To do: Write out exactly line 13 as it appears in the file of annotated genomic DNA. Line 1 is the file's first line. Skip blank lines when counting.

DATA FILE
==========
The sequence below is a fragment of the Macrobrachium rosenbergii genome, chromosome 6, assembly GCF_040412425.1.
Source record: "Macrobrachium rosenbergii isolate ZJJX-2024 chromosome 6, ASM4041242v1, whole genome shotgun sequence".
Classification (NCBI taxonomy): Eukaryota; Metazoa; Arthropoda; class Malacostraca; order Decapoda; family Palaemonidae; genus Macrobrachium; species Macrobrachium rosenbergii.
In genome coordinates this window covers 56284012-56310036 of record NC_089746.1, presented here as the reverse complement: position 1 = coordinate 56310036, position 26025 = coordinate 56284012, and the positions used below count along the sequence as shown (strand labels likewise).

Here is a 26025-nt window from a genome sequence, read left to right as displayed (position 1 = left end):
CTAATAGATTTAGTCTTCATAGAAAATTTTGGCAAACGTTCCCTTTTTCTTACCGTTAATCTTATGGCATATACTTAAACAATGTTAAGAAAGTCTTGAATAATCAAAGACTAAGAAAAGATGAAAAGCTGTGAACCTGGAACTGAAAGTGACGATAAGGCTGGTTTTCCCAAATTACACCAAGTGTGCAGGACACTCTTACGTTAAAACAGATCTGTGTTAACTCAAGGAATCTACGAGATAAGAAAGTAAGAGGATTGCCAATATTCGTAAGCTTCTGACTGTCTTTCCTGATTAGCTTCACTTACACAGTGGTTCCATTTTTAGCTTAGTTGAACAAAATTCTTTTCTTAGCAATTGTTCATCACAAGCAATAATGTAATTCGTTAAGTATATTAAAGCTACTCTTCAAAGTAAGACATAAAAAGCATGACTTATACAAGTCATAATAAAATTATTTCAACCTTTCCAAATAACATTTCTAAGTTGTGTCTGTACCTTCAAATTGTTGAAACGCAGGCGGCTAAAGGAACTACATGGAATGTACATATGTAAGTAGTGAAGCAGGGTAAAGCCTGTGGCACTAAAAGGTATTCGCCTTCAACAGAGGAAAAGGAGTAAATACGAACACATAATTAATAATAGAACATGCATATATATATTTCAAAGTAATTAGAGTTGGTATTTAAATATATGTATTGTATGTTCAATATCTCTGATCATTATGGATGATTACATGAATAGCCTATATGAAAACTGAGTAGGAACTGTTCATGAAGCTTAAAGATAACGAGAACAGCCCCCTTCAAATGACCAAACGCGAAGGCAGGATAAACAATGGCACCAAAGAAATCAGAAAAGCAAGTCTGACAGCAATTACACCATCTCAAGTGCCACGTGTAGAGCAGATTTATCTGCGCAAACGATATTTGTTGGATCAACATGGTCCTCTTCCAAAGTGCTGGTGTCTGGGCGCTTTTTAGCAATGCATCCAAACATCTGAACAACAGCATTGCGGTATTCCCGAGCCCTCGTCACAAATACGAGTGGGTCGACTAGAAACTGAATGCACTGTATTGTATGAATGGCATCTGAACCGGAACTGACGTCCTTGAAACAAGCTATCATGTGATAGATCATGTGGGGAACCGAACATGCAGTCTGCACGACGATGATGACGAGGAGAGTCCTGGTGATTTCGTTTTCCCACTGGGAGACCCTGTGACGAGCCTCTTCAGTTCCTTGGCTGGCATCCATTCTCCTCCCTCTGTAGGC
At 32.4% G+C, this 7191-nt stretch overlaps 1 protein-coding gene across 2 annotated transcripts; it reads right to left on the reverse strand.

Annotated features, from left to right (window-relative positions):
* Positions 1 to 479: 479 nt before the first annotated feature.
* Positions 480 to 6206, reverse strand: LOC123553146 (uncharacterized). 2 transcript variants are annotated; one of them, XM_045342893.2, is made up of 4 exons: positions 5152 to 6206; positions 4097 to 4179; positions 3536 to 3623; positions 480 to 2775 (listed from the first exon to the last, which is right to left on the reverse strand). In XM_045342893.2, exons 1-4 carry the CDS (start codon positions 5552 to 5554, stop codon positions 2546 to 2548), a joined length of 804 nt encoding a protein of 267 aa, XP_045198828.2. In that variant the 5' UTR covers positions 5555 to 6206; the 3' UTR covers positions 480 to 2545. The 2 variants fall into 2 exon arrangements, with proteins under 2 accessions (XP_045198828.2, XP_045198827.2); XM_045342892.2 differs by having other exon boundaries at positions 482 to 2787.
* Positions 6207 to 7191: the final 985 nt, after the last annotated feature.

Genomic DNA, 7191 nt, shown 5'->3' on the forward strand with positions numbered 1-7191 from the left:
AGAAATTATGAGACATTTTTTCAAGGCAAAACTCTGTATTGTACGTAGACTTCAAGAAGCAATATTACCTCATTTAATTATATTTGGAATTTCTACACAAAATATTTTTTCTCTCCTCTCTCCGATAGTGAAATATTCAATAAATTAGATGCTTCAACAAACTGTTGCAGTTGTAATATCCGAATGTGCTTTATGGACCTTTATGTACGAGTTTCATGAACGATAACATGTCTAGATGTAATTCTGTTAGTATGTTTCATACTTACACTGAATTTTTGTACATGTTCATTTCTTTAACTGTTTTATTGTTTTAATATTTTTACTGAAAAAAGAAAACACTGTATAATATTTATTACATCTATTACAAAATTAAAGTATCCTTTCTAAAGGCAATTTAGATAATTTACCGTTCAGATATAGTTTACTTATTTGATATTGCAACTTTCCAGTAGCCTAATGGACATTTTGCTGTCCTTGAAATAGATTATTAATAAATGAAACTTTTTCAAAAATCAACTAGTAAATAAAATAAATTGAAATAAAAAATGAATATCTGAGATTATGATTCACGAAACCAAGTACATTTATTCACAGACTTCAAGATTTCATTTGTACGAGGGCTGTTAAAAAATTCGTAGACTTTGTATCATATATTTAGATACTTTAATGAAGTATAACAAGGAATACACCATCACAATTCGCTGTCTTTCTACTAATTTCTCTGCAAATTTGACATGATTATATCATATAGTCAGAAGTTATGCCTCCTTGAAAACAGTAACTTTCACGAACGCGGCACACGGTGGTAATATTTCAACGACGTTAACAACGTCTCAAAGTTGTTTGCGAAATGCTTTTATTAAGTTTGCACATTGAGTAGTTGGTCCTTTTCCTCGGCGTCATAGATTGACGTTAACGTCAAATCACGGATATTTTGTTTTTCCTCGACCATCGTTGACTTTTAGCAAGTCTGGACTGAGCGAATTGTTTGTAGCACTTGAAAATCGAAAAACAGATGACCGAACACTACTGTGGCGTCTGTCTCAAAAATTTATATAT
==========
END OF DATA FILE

AGAAATTATGAGACATTTTTTCAAGGCAAAACTCTGTATTGTACGTAGACTTCAAGAAGCAATATTACCTCATTTAATTATATTTGGAATTTCTACACAAAATATTTTTTCTCTCCTCTCTCCGATAGTGAAATATTCAATAAATTAGATGCTTCAACAAACTGTTGCAGTTGTAATATCCGAATGTGCTTTATGGACCTTTATGTACGAGTTTCATGAACGATAACATGTCTAGATGTAATTCTGTTAGTATGTTTCATACTTACACTGAATTTTTGTACATGTTCATTTCTTTAACTGTTTTATTGTTTTAATATTTTTACTGAAAAAAGAAAACACTGTATAATATTTATTACATCTATTACAAAATTAAAGTATCCTTTCTAAAGGCAATTTAGATAATTTACCGTTCAGATATAGTTTACTTATTTGATATTGCAACTTTCCAGTAGCCTAATGGACATTTTGCTGTCCTTGAAATAGATTATTAATAAATGAAACTTTTTCAAAAATCAACTAGTAAATAAAATAAATTGAAATAAAAAATGAATATCTGAGATTATGATTCACGAAACCAAGTACATTTATTCACAGACTTCAAGATTTCATTTGTACGAGGGCTGTTAAAAAATTCGTAGACTTTGTATCATATATTTAGATACTTTAATGAAGTATAACAAGGAATACACCATCACAATTCGCTGTCTTTCTACTAATTTCTCTGCAAATTTGACATGATTATATCATATAGTCAGAAGTTATGCCTCCTTGAAAACAGTAACTTTCACGAACGCGGCACACGGTGGTAATATTTCAACGACGTTAACAACGTCTCAAAGTTGTTTGCGAAATGCTTTTATTAAGTTTGCACATTGAGTAGTTGGTCCTTTTCCTCGGCGTCATAGATTGACGTTAACGTCAAATCACGGATATTTTGTTTTTCCTCGACCATCGTTGACTTTTAGCAAGTCTGGACTGAGCGAATTGTTTGTAGCACTTGAAAATCGAAAAACAGATGACCGAACACTACTGTGGCGTCTGTCTCAAAAATTTATATAT